No more link preview changes?
If you manage social media, you’ve likely noticed a major change. Facebook just announced that it will no longer allow users to modify metadata on linked posts.
What is metadata? It’s the coding behind the scenes on every webpage, which tells crawlers (like Google) what that page is about. Facebook pulls metadata when you post a link to the website, to populate post images and headlines. Until now, when social media managers copied a link into a Facebook post and a preview popped up, one had the power to insert a better image or improve the headline.
Facebook says this change will help reduce fake news by ensuring images and headlines match linked posts. But we can’t help feeling a little panicked, like Margaery on the Game of Thrones finale last season:
We’re annoyed, because Facebook’s metadata change limits our ability to edit post images, headlines, and descriptions — something we do every day to make posts more compelling and clickable as people scroll through their news feeds. No, the Sept of Baelor isn’t on the verge of exploding, but for social media managers, it may feel that way.
Read our FAQ to help you navigate the change!
What does it mean for my business or clients?
In short, you will not have as many opportunities to choose engaging images or write compelling calls-to-action. There are two exceptions.
First, if your Facebook page is classified as a publisher page (the Facebook blog mentions “news, sports and entertainment Pages [sic]” that “modify links to their own articles at scale”), you can change metadata until September. Hmmm, so news organizations, who you’d think are most responsible for fake news, get a few extra months to clean up?
Second, if you create a carousel post, adding images to at least one original image, you can edit the post headlines.
What if my link has no image in the metadata?
Ooh! Solid question. Here's an example of how a post from our blog page shows up when we share it to Facebook:
This link has no image in the metadata, so Facebook allowed us to pick our own (yay, bettas!), just like the old days:
But look! We can’t edit the link headline and description (wah-wah). The general description above isn’t the end of the world, but it might not inspire click conversions in the same way as “Go Deep into Strategy with Our Blog.”
What if my link already has an image in the metadata?
If a link already has an image in its metadata, Facebook now requires you to use that original image (and not sub in another); if the post has more than one image, you can add additional images, but you’re required to use at least one of the originals. (Cue the carousel post!)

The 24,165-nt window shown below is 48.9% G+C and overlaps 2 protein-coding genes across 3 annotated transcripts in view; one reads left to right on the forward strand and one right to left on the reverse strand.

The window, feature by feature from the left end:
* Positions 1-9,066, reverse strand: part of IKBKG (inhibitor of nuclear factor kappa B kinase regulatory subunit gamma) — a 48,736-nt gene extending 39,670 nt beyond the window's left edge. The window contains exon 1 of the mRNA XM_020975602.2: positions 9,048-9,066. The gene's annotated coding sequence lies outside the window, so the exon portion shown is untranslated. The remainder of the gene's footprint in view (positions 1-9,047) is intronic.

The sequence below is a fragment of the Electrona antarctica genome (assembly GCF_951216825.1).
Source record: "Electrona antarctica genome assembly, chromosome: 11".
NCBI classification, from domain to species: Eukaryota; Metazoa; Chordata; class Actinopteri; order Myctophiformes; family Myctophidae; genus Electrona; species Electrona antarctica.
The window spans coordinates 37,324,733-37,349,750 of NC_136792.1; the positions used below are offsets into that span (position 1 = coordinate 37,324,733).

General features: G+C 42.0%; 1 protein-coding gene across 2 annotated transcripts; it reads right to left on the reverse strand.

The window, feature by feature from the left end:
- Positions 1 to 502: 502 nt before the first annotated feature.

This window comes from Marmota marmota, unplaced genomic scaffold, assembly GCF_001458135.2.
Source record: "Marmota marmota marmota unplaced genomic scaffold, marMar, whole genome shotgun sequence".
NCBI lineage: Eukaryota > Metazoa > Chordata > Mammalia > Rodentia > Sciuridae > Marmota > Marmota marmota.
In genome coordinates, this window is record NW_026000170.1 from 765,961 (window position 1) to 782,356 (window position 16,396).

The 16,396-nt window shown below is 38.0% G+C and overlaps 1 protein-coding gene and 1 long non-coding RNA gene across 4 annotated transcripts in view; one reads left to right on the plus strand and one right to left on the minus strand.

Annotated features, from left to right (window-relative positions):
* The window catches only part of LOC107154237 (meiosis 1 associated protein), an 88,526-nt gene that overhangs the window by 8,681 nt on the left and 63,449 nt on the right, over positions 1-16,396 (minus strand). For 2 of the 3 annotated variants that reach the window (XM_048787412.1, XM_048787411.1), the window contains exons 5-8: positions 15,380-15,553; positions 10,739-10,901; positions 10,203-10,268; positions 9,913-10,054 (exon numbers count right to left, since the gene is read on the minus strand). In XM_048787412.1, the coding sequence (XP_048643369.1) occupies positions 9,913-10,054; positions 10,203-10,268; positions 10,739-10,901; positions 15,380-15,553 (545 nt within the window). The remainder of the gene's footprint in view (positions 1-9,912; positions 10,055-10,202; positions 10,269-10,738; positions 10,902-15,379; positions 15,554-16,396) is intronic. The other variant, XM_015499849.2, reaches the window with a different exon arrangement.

Ok, so under the new system, how do I make my web links stand out?
If you’re linking to another site, you won’t have as much control over how that site’s content looks on Facebook, but you DO have power to edit your own metadata.
We recommend spending a few hours backward planning your website for social so images and descriptions translate well. This means adding engaging images and calls to action on all your existing web pages, as well as giving yourself a few extra minutes to add them when you create future pages.
Some extensions—like Yoast for Wordpress—allow you to edit how a post appears on Facebook. If your website platform gives you this much control, take advantage of it!
How can I work around the Facebook metadata change?
If your post is part of an advertising campaign, you can make it into a dark post using Power Editor. (Don’t know how to do that? We can help!) Facebook still gives advertisers complete control over creatives.
Without the ability to edit link headlines with calls-to-action, you must ensure that your post copy is on point. You know your business’s value propositions, its products, and its offers, so sell! This is where a team of creatives supporting your business can help you rise above the pack.
If you know the link image or headline won’t lead to conversions, use a photo/video post and provide the hyperlink in the post copy. (Pro tip: Use an emoji arrow like the one below to draw attention to the link.)
Finally, as mentioned above, if a link has images embedded in its metadata, you have to use at least one of the originals, though you may be able to build off of these images. Remember that means you’re working with a carousel post, so plan ahead with square pictures.
We hope you find these tips to be a useful place to start as you adapt to Facebook’s new posting limitations, but if you’re also looking for deep social media strategy, we’d love to talk. WideFoc.us specializes in real-time social media strategy and engagement, which means we’re not only representing your brand across social media platforms, but also monitoring trends and changes in the platforms themselves.
Let us know how we can help you and your business.
-- By Paul Bindel
Paul has a lifelong love of sentences, words, and writing. After teaching composition and literature for five years, he found a new passion in applied communications in social media. At WideFoc.us, he is energized by the opportunity of connecting his clients to real-time conversations and people.